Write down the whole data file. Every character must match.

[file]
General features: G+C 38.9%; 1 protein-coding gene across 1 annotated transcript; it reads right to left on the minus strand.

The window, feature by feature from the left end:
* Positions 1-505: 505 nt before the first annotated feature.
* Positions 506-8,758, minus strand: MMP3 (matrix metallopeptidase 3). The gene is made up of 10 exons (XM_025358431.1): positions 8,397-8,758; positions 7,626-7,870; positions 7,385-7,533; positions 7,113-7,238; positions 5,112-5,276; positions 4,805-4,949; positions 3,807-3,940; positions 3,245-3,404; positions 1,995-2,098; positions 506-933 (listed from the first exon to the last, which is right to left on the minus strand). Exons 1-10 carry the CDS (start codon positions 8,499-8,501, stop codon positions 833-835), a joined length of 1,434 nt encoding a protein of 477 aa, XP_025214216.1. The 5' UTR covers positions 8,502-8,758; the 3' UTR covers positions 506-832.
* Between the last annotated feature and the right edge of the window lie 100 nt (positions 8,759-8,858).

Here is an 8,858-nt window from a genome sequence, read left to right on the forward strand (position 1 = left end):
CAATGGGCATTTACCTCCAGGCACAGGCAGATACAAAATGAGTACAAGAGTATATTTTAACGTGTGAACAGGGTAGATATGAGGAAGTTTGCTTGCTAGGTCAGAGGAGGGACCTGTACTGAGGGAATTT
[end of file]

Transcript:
General features: G+C 38.9%; 1 protein-coding gene across 1 annotated transcript; it reads right to left on the minus strand.

The window, feature by feature from the left end:
* Positions 1-505: 505 nt before the first annotated feature.
* Positions 506-8,758, minus strand: MMP3 (matrix metallopeptidase 3). The gene is made up of 10 exons (XM_025358431.1): positions 8,397-8,758; positions 7,626-7,870; positions 7,385-7,533; positions 7,113-7,238; positions 5,112-5,276; positions 4,805-4,949; positions 3,807-3,940; positions 3,245-3,404; positions 1,995-2,098; positions 506-933 (listed from the first exon to the last, which is right to left on the minus strand). Exons 1-10 carry the CDS (start codon positions 8,499-8,501, stop codon positions 833-835), a joined length of 1,434 nt encoding a protein of 477 aa, XP_025214216.1. The 5' UTR covers positions 8,502-8,758; the 3' UTR covers positions 506-832.
* Between the last annotated feature and the right edge of the window lie 100 nt (positions 8,759-8,858).

Here is an 8,858-nt window from a genome sequence, read left to right on the forward strand (position 1 = left end):
CAATGGGCATTTACCTCCAGGCACAGGCAGATACAAAATGAGTACAAGAGTATATTTTAACGTGTGAACAGGGTAGATATGAGGAAGTTTGCTTGCTAGGTCAGAGGAGGGACCTGTACTGAGGGAATTT